If the current iMac is kept, the preferable thing may be to run the iMac as the target disk to serve also as an external display. A low end 2012 MBP (including 13”, especially with SSD) or (13”) MBA will run noticeably snappier for routine tasks than the 2009 iMac.

    I don’t have direct knowledge to know if Target Disk Mode works well using the MBA, which has TB with no Firewire. The TB-FW adapters have been released recently. Maybe others have direct experience with Target Disk Mode & TB-FW adapters.
  16. iSayuSay macrumors 68030


    Feb 6, 2011
    What I really meant was having iMac + MBA doesn't mean you have to be in pain of syncing between 2 computers. With Target Disk mode you can always use your MBA just as regular external drive.
    Please note that only 2011 iMac can be connected through TB.

    So when in home, you can plug in your MBA using Target Disk mode, work on your iMac (which much more convenient obviously), and you still keep your files on your MBA.

    Basically it uses your MBA as SSD drive when you're home, but it can always be a computer when you're on the road.
    Sure it won't be as powerful as rMBP, but it proves using and syncing 2 computers not always painful as people though either. I hope you get the idea.

    But if you have tons of money to throw, having each one of Apple products wouldn't be a problem for sure.
  17. Icaras macrumors 603


    Mar 18, 2008
    California, United States
    Hey, that's an interesting idea. I admit, I don't have experience with target disk mode though. I'm wondering, how is this method different than using Lion's Airdrop or simply browsing the Macbook Air through the Finder in iMac?
  18. iSayuSay macrumors 68030


    Feb 6, 2011
    It will act as regular external drive, you can browse the content through the Finder. Just don't do anything fancy though. You may accidentally delete OS files in your MBA drive since its access restriction is not active. But you can access your documents and project files just fine.
    Neat, huh? :eek:
  19. Icaras macrumors 603


    Mar 18, 2008
    California, United States
    Yea that is cool actually. I suppose you'd still have to manage two copies of OSX still but it definitely adds more meaningful use to a secondary machine that might otherwise sit idle when you're at home.

    Also, I was thinking, if you had two Thunderbolt equipped Macs, I wonder if you could do it the other way around and use the MBA to use both Target disk and Target Display together on the iMac so you could use the larger display plus the larger hard drive of an iMac. Hmmm...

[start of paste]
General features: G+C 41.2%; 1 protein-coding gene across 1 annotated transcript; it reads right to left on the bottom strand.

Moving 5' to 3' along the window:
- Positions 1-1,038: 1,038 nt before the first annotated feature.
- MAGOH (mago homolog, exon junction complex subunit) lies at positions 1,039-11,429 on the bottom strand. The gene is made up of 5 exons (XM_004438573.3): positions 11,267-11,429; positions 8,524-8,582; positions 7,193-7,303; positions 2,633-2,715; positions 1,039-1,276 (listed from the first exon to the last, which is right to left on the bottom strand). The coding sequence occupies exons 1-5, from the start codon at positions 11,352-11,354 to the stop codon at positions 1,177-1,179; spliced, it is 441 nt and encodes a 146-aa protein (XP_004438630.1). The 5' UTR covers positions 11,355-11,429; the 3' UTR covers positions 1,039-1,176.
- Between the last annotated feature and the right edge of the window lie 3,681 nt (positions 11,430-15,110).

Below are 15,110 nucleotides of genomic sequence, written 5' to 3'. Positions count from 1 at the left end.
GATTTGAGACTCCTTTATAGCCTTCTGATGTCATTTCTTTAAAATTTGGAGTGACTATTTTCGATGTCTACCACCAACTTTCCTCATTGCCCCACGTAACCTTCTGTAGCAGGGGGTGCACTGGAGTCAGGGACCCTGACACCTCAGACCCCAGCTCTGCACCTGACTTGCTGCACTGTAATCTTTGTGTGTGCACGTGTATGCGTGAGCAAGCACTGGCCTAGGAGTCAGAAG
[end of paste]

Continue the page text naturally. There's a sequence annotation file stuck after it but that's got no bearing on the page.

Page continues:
Definitely will have to give this a try one of these weekends to experiment. Thanks :)
  20. iSayuSay macrumors 68030


    Feb 6, 2011
    AFAIK, you can't use Target Disk and Display at the same time. If you want to use iMac as external display for your MBA, they will act as 2 computers. Both run on its own and MBA won't be mounted in iMac Finder as Target Disk would. You must rely on regular network or AirDrop for file transfers and all.

    But I have question too, not too closely related, but:

    If you have ATD, can you connect 2 Thunderbolt computers to it? One for Macbook is obviously connected through the combo-cable. But ATD has another TB port, right?

    Now can we have that extra port connected to another TB computer and use the ATD as display too? You know, like multiple inputs.

    Sounds complicated, but it would be nice to have one Macbook and one gaming PC (with Thunderbolt of course) connected to the ATD.
  21. Icaras, Jul 13, 2012
    Last edited: Jul 13, 2012

    Icaras macrumors 603


    Mar 18, 2008
    California, United States
    Not sure about the thunderbolt display, but I know you can use a 3rd party box like the Belkin AV360 to connect say a PS3 or Xbox 360 to either a 27" iMac or a 27" Apple Cinema Display, so connecting a PC via HDMI out is probably possible. Can't say though since I've never tried it myself.

    Would be aweome if you can have this setup though but I don't think it's possible to do input switching on the ADT, let alone use the open TB ports for inputs for other devices.